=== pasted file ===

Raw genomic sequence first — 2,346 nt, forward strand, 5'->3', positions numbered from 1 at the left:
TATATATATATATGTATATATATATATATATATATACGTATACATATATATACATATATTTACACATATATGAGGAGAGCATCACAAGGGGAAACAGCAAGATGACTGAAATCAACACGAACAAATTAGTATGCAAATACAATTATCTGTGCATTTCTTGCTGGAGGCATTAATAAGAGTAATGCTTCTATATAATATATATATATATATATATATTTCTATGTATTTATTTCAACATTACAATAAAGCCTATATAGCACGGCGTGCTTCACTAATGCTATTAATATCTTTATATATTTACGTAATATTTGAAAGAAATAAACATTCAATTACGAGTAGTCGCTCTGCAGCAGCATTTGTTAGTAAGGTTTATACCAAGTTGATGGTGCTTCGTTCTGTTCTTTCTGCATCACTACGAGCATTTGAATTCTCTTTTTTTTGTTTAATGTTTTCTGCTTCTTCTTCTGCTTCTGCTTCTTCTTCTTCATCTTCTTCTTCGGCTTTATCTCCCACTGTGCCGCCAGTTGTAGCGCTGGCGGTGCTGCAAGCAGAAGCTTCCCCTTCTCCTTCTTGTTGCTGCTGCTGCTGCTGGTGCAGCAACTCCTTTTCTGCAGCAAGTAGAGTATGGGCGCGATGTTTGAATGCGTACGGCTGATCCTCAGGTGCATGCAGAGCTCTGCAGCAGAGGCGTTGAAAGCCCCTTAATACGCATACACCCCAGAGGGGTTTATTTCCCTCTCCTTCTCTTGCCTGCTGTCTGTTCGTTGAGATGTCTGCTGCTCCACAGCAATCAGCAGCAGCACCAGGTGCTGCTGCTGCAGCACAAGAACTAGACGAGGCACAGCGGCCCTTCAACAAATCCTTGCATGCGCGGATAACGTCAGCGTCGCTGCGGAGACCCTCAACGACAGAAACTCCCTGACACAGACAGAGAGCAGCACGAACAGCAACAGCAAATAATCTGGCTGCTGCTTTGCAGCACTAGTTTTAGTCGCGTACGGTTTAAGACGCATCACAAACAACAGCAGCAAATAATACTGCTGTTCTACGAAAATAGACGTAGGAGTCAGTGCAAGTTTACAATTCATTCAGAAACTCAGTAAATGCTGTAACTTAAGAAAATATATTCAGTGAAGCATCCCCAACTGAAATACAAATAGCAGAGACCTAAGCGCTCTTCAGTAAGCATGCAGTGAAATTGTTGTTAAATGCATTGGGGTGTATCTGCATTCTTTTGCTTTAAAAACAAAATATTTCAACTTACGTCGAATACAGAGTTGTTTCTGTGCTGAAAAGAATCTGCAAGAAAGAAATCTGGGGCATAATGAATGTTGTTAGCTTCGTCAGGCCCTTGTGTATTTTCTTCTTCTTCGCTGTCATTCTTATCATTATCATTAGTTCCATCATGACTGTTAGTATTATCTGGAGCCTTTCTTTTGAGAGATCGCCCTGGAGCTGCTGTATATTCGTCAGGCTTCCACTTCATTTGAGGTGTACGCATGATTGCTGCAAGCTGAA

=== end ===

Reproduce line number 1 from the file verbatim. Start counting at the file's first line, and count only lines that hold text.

Raw genomic sequence first — 2,346 nt, forward strand, 5'->3', positions numbered from 1 at the left: